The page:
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The Optimality of Punishing Only the Innocent: The Case of Tax Evasion

  • Robin Boadway
  • Motohiro Sato

We study the effectson tax enforcement and tax policy of unintentional complianceerrors by taxpayers and administrative errors by tax auditors.The government can impose both penalties for misreporting andrewards for honest reporting. Maximal sanctions will not be appliedbecause errors are possible, so evasion cannot be eliminatedcostlessly. Under optimal policy intentional evasion can be deterred,but innocent tax evaders must be penalized whether they haveunintentionally evaded or have been mistakenly convicted. Thisdeters intentional evasion, but limits redistribution. Withoutrewards for honest reporting, the revelation principle need notapply, so intentional evasion can occur. Copyright Kluwer Academic Publishers 2000

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File URL: http://hdl.handle.net/10.1023/A:1008777309680
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Article provided by Springer & International Institute of Public Finance in its journal International Tax and Public Finance.

Volume (Year): 7 (2000)
Issue (Month): 6 (December)
Pages: 641-664

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Handle: RePEc:kap:itaxpf:v:7:y:2000:i:6:p:641-664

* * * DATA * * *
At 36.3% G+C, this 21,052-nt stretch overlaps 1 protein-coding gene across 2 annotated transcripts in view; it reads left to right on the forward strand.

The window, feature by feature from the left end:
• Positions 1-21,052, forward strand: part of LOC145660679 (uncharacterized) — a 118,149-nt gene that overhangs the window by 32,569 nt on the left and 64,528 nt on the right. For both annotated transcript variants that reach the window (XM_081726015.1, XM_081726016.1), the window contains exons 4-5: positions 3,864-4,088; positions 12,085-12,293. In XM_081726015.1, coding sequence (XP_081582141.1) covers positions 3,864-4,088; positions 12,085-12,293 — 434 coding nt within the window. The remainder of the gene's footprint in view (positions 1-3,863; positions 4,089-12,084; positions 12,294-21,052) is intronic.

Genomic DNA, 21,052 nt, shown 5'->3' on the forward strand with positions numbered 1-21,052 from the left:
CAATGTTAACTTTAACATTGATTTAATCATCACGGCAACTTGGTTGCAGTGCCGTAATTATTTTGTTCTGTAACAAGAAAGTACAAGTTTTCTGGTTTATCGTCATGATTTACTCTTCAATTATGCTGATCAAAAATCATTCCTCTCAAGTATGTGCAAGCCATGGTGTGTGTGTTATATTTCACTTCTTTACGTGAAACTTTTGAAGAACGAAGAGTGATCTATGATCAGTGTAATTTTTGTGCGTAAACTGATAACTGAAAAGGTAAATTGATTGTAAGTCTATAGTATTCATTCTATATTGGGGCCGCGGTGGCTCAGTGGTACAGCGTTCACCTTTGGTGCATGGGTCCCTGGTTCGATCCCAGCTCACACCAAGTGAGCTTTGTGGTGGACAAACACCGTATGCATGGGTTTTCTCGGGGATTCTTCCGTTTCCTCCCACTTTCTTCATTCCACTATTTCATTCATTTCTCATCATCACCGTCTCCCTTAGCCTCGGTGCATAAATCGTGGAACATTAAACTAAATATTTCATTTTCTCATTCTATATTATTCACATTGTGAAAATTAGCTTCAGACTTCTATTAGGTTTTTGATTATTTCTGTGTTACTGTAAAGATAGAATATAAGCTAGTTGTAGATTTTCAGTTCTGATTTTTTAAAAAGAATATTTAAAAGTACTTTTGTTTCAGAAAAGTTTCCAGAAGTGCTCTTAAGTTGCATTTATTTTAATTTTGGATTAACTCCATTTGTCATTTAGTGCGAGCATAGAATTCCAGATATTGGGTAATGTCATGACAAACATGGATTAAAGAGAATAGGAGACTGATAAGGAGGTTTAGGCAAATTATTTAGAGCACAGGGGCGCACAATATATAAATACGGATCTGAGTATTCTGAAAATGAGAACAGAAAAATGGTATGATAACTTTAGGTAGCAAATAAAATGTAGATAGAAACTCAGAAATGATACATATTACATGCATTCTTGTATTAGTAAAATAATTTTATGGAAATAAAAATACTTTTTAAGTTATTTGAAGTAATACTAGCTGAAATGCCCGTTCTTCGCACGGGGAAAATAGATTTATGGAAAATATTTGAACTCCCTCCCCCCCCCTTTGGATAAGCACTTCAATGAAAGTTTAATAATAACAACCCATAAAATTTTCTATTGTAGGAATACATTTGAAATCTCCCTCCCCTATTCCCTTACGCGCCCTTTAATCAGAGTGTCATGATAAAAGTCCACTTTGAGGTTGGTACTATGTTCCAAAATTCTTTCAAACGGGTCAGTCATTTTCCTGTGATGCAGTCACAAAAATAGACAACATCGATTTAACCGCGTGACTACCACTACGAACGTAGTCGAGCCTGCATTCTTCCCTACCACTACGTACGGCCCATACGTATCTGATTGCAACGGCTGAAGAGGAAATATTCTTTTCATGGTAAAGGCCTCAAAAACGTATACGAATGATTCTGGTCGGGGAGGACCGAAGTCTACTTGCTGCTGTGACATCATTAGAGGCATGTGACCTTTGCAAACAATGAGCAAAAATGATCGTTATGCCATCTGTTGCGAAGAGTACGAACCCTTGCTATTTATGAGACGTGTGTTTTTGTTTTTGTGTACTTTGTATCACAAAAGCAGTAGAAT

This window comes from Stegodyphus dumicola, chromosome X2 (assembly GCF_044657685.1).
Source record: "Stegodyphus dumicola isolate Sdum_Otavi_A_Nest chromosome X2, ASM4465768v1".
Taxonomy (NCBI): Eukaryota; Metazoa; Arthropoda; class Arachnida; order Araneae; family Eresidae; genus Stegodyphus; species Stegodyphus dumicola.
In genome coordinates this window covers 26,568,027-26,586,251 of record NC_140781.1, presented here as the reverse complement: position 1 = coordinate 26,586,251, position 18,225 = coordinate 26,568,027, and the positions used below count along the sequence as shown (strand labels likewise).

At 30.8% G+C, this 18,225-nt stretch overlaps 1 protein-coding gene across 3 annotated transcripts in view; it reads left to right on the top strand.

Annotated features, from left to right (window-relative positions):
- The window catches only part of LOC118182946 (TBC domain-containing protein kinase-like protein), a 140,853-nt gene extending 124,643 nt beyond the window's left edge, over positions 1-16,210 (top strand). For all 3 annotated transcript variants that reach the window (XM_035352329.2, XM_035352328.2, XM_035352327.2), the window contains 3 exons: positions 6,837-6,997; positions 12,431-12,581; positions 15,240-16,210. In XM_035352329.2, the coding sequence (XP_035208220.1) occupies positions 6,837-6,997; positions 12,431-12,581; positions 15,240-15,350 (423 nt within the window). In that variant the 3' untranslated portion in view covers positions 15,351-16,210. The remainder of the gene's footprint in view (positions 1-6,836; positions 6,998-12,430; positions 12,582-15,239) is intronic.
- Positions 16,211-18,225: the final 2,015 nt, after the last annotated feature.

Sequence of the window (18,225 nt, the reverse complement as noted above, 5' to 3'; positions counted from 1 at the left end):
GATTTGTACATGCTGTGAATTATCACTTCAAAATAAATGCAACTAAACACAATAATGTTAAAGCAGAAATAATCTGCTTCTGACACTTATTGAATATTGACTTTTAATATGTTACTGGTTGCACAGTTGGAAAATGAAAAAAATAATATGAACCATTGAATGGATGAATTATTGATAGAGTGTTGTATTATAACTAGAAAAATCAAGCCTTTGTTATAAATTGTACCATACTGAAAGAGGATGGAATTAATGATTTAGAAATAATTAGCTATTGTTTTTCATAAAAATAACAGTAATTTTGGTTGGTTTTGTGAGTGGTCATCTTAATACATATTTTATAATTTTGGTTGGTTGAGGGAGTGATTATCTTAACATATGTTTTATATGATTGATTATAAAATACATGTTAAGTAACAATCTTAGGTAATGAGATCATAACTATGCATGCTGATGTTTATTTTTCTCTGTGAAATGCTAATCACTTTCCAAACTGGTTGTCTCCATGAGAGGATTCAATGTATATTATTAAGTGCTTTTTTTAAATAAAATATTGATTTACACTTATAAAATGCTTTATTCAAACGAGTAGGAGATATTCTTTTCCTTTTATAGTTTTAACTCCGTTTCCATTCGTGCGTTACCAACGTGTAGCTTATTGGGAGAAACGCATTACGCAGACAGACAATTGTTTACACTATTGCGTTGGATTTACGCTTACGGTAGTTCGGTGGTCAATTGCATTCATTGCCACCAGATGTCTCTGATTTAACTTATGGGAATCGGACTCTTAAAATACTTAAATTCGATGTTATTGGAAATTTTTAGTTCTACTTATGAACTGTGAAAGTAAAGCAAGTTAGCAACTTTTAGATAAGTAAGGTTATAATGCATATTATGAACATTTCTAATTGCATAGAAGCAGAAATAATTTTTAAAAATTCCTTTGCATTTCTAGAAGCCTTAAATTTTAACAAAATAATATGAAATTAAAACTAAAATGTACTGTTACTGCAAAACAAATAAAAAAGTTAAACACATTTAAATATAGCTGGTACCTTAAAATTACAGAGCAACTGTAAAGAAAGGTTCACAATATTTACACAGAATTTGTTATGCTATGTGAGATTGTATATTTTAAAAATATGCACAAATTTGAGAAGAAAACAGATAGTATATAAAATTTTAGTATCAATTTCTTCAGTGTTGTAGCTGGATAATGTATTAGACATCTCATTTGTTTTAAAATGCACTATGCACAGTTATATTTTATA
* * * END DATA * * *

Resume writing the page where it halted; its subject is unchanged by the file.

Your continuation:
DOI: 10.1023/A:1008777309680
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  1. Gary S. Becker, 1968. "Crime and Punishment: An Economic Approach," Journal of Political Economy, University of Chicago Press, vol. 76, pages 169.
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  6. Frank A. Cowell, 1990. "Cheating the Government: The Economics of Evasion," MIT Press Books, The MIT Press, edition 1, volume 1, number 0262532484, March.
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  8. Polinsky, Mitchell & Shavell, Steven, 1979. "The Optimal Tradeoff between the Probability and Magnitude of Fines," American Economic Review, American Economic Association, vol. 69(5), pages 880-91, December.
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  15. Cremer, Helmuth & Gahvari, Firouz, 1993. "Tax evasion and optimal commodity taxation," Journal of Public Economics, Elsevier, vol. 50(2), pages 261-275, February.
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  17. Reinganum, Jennifer F. & Wilde, Louis L., 1985. "Income tax compliance in a principal-agent framework," Journal of Public Economics, Elsevier, vol. 26(1), pages 1-18, February.
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